Addison — The oft-repeated real estate motto “location, location, location” can easily apply to theatrical performances as well, especially when it comes to the orientation and structure of a performance venue. What happens when a show is set in the round, then moves to a proscenium-style setting?
A multitude of possibilities exist, especially for Muscle Memory Dance Theatre as they once again share (K)new Order: A Dance-o-rama Movement Scene, this time for the Out of the Loop Fringe Festival. The last time they performed this show was at LIFE in Deep Ellum, where they displayed the work to floor seating on two sides and raised stage seating on a third. For Loop, it’s back to the proscenium.
Did the switch work? Let’s recap program first.
(K)new Order combines the creative talents of Kiera Amison, Kristin Daniels, Lindsey Knight, Megan Odom, Jackie Beth Shilcutt, and artistic director Lesley Snelson, to create a 40-minute work set entirely to the music of the influential British new wave/electronic innovators New Order.
In “Ceremony,” Anna Wueller Diaz opens the performance with a nicely controlled and articulated solo. Movement begins calmly, then gradually increases in speed and complexity to match the quality of the music. More performers enter as the song shifts, and the dance continues nonstop for several more minutes. Precise gestures, familiar modern dance lifts, inverted choreography, and slicing and spoking arm movements permeate most of the evening’s choreography. Because of the number of co-creators, however, movement patterns and combinations display a decent bit of variety.
The pace slows down with “Rebalance” and “In a Lonely Place.” Shilcutt and Elaine Hernandez demonstrate dynamic strength and control in the former as they slowly maneuver into balances atop low stepstools. It illustrates an important point; sometimes the best thing about a stunt is the transition, rather than the finished picture.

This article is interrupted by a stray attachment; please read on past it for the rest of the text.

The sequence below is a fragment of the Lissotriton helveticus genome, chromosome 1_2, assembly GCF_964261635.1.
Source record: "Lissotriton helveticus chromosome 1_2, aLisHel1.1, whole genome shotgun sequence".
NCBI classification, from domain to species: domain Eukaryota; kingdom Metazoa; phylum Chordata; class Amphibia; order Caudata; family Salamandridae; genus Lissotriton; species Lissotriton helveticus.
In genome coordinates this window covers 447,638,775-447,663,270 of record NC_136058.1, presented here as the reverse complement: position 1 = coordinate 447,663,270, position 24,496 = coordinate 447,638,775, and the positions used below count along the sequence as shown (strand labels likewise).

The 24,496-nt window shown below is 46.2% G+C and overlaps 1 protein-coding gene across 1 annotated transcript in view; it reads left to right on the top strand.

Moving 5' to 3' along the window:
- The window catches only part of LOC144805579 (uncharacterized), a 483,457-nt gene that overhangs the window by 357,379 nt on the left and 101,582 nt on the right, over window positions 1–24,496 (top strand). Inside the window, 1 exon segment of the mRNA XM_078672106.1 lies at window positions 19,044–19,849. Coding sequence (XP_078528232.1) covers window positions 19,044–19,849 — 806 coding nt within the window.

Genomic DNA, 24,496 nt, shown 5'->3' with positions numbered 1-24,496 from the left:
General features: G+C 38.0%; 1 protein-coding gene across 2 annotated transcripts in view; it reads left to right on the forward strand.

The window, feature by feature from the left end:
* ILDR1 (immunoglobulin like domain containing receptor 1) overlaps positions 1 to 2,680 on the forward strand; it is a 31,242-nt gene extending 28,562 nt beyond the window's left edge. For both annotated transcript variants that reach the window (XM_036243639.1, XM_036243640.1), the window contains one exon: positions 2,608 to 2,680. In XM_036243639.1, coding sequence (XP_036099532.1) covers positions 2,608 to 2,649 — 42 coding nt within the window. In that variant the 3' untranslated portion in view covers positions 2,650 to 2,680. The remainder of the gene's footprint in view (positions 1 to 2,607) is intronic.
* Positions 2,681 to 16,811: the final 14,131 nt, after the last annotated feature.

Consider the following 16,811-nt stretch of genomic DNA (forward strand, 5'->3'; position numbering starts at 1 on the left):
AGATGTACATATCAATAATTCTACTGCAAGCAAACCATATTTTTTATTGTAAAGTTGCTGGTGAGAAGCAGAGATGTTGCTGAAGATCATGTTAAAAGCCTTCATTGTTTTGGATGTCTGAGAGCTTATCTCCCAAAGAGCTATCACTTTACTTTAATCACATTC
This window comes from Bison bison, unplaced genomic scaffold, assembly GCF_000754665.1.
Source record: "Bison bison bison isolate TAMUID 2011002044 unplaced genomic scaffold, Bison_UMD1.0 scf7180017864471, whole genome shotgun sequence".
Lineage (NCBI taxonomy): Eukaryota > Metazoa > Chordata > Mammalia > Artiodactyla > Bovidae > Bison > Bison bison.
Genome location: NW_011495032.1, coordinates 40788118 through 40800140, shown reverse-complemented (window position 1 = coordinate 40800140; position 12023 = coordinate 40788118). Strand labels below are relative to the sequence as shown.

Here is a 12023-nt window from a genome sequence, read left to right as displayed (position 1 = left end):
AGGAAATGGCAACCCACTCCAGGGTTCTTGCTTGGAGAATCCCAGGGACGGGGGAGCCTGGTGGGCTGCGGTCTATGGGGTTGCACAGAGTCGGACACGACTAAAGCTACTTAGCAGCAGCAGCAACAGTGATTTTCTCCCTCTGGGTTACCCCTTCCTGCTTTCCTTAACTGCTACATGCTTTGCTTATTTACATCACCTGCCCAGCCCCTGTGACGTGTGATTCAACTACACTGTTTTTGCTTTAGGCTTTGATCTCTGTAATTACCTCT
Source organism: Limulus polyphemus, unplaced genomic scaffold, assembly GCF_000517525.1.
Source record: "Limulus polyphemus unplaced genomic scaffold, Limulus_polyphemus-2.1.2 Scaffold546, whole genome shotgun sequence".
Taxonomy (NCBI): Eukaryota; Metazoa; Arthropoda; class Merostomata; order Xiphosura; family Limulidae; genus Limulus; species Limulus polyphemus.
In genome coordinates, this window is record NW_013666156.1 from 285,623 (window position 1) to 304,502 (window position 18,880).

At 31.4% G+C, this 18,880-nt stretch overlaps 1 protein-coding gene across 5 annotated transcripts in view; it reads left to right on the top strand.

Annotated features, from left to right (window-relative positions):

The energy picks back up with “Shell Shock” and “The Confusion”, with the latter bringing back the stepstools. A gorgeously poignant duet between Baldo Paramo and Ada Palacios remains the best segment of the show, and a faster, jazzy segment with more literal choreography closes out the performance.
The greatest weakness of the November performance is the show’s biggest improvement, that of precision. The dancers appear more comfortable with the movement and fulfill the choreography to a much greater extent. The quality, however, still needs work, especially among the newer company members. At times, those dancers look like they’re just hitting positions, but the richness that they lack will come with more experience.
So, what about the change in venue? It’s a mixed bag. The intimacy of LIFE doesn’t always allow one to see the full picture, even seated on the stage. With the audience seated further away from the action in the slightly larger setting of the Main Stage at WaterTower, the movement has a tendency to look cleaner and less jumbled. Also, split parts with multiple level changes, such as those in “The Confusion” create a much more aesthetically pleasing picture when seen from afar. Some parts, however, work better with the circular stage, namely “Ceremony” and “In a Lonely Place.”
Another downside to the proscenium is that despite of the wealth of choreographic variety, the unchanging focus of the dancers towards one area of seating grows repetitious, almost to the point where it dampens the excitement of the work. With audience members on all side at LIFE, the dancers were constantly changing their orientations, so that each patron got a new perspective on the movement.
All that aside, the work as a whole didn’t grow and refine as much as expected. Performances and execution greatly improved and it has some excellent moments, but overall the piece still seems too frantic and too much on the messy side to be truly satisfying. Kudos to them for trying something different than what we’re used to seeing, but it’s not their best.
» (K)New Order has completed its run at Out of the Loop
» WaterTower Theatre's 2014 Out of the Loop Fringe Festival is 10 days of live theater, dance, music and visual art. To see the full schedule, go here.